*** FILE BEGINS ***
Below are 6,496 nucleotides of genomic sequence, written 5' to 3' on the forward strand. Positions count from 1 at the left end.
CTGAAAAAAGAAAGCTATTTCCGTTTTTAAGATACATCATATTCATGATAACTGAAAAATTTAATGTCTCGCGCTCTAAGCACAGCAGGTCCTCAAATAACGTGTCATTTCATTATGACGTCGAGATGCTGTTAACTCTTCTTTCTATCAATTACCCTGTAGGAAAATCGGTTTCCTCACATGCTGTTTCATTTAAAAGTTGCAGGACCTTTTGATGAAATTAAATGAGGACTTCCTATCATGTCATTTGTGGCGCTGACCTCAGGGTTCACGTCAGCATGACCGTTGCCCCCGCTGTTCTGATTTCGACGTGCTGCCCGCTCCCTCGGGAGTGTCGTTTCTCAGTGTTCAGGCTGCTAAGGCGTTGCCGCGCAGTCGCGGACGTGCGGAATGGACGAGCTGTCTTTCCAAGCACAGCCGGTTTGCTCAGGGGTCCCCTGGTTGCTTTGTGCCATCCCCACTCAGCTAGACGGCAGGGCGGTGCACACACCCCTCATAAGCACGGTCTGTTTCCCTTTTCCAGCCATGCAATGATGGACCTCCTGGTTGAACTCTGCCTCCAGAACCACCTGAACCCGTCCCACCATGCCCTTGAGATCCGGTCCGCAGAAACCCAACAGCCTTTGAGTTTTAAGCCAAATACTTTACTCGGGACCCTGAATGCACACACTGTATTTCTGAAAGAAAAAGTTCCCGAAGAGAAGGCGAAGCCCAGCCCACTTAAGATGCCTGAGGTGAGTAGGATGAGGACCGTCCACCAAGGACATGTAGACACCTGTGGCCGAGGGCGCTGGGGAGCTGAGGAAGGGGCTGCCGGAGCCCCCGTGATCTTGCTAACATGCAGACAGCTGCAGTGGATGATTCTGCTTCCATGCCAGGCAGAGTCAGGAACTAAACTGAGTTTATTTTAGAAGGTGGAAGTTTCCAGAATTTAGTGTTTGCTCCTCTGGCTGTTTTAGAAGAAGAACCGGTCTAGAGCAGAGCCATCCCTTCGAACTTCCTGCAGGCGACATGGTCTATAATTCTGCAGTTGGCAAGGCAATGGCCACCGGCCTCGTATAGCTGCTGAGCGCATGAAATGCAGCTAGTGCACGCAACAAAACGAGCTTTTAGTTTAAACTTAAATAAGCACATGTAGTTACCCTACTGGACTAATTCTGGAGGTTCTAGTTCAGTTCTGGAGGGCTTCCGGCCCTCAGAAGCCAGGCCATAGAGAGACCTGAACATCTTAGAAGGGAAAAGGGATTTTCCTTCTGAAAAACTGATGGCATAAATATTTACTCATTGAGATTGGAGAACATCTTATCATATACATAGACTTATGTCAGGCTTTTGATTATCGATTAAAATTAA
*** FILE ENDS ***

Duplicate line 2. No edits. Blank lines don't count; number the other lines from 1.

CTGAAAAAAGAAAGCTATTTCCGTTTTTAAGATACATCATATTCATGATAACTGAAAAATTTAATGTCTCGCGCTCTAAGCACAGCAGGTCCTCAAATAACGTGTCATTTCATTATGACGTCGAGATGCTGTTAACTCTTCTTTCTATCAATTACCCTGTAGGAAAATCGGTTTCCTCACATGCTGTTTCATTTAAAAGTTGCAGGACCTTTTGATGAAATTAAATGAGGACTTCCTATCATGTCATTTGTGGCGCTGACCTCAGGGTTCACGTCAGCATGACCGTTGCCCCCGCTGTTCTGATTTCGACGTGCTGCCCGCTCCCTCGGGAGTGTCGTTTCTCAGTGTTCAGGCTGCTAAGGCGTTGCCGCGCAGTCGCGGACGTGCGGAATGGACGAGCTGTCTTTCCAAGCACAGCCGGTTTGCTCAGGGGTCCCCTGGTTGCTTTGTGCCATCCCCACTCAGCTAGACGGCAGGGCGGTGCACACACCCCTCATAAGCACGGTCTGTTTCCCTTTTCCAGCCATGCAATGATGGACCTCCTGGTTGAACTCTGCCTCCAGAACCACCTGAACCCGTCCCACCATGCCCTTGAGATCCGGTCCGCAGAAACCCAACAGCCTTTGAGTTTTAAGCCAAATACTTTACTCGGGACCCTGAATGCACACACTGTATTTCTGAAAGAAAAAGTTCCCGAAGAGAAGGCGAAGCCCAGCCCACTTAAGATGCCTGAGGTGAGTAGGATGAGGACCGTCCACCAAGGACATGTAGACACCTGTGGCCGAGGGCGCTGGGGAGCTGAGGAAGGGGCTGCCGGAGCCCCCGTGATCTTGCTAACATGCAGACAGCTGCAGTGGATGATTCTGCTTCCATGCCAGGCAGAGTCAGGAACTAAACTGAGTTTATTTTAGAAGGTGGAAGTTTCCAGAATTTAGTGTTTGCTCCTCTGGCTGTTTTAGAAGAAGAACCGGTCTAGAGCAGAGCCATCCCTTCGAACTTCCTGCAGGCGACATGGTCTATAATTCTGCAGTTGGCAAGGCAATGGCCACCGGCCTCGTATAGCTGCTGAGCGCATGAAATGCAGCTAGTGCACGCAACAAAACGAGCTTTTAGTTTAAACTTAAATAAGCACATGTAGTTACCCTACTGGACTAATTCTGGAGGTTCTAGTTCAGTTCTGGAGGGCTTCCGGCCCTCAGAAGCCAGGCCATAGAGAGACCTGAACATCTTAGAAGGGAAAAGGGATTTTCCTTCTGAAAAACTGATGGCATAAATATTTACTCATTGAGATTGGAGAACATCTTATCATATACATAGACTTATGTCAGGCTTTTGATTATCGATTAAAATTAA